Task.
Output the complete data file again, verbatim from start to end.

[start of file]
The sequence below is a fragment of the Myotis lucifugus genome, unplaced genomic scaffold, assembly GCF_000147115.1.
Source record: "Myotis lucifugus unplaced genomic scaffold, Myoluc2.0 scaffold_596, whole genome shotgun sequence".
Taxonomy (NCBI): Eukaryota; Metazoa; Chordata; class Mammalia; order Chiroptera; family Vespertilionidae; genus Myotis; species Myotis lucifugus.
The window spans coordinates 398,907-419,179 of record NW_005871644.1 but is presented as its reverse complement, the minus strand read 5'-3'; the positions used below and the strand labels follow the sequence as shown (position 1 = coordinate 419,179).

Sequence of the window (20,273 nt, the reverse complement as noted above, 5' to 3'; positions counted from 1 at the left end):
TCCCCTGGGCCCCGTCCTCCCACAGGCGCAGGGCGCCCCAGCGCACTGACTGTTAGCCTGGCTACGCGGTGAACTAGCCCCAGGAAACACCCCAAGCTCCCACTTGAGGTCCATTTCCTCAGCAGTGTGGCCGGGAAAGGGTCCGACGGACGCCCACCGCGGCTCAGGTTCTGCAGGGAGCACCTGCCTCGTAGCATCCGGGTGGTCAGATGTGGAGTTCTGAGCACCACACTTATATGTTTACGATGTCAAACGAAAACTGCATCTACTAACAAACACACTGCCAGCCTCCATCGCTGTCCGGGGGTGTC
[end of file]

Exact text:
The sequence below is a fragment of the Myotis lucifugus genome, unplaced genomic scaffold, assembly GCF_000147115.1.
Source record: "Myotis lucifugus unplaced genomic scaffold, Myoluc2.0 scaffold_596, whole genome shotgun sequence".
Taxonomy (NCBI): Eukaryota; Metazoa; Chordata; class Mammalia; order Chiroptera; family Vespertilionidae; genus Myotis; species Myotis lucifugus.
The window spans coordinates 398,907-419,179 of record NW_005871644.1 but is presented as its reverse complement, the minus strand read 5'-3'; the positions used below and the strand labels follow the sequence as shown (position 1 = coordinate 419,179).

Sequence of the window (20,273 nt, the reverse complement as noted above, 5' to 3'; positions counted from 1 at the left end):
TCCCCTGGGCCCCGTCCTCCCACAGGCGCAGGGCGCCCCAGCGCACTGACTGTTAGCCTGGCTACGCGGTGAACTAGCCCCAGGAAACACCCCAAGCTCCCACTTGAGGTCCATTTCCTCAGCAGTGTGGCCGGGAAAGGGTCCGACGGACGCCCACCGCGGCTCAGGTTCTGCAGGGAGCACCTGCCTCGTAGCATCCGGGTGGTCAGATGTGGAGTTCTGAGCACCACACTTATATGTTTACGATGTCAAACGAAAACTGCATCTACTAACAAACACACTGCCAGCCTCCATCGCTGTCCGGGGGTGTC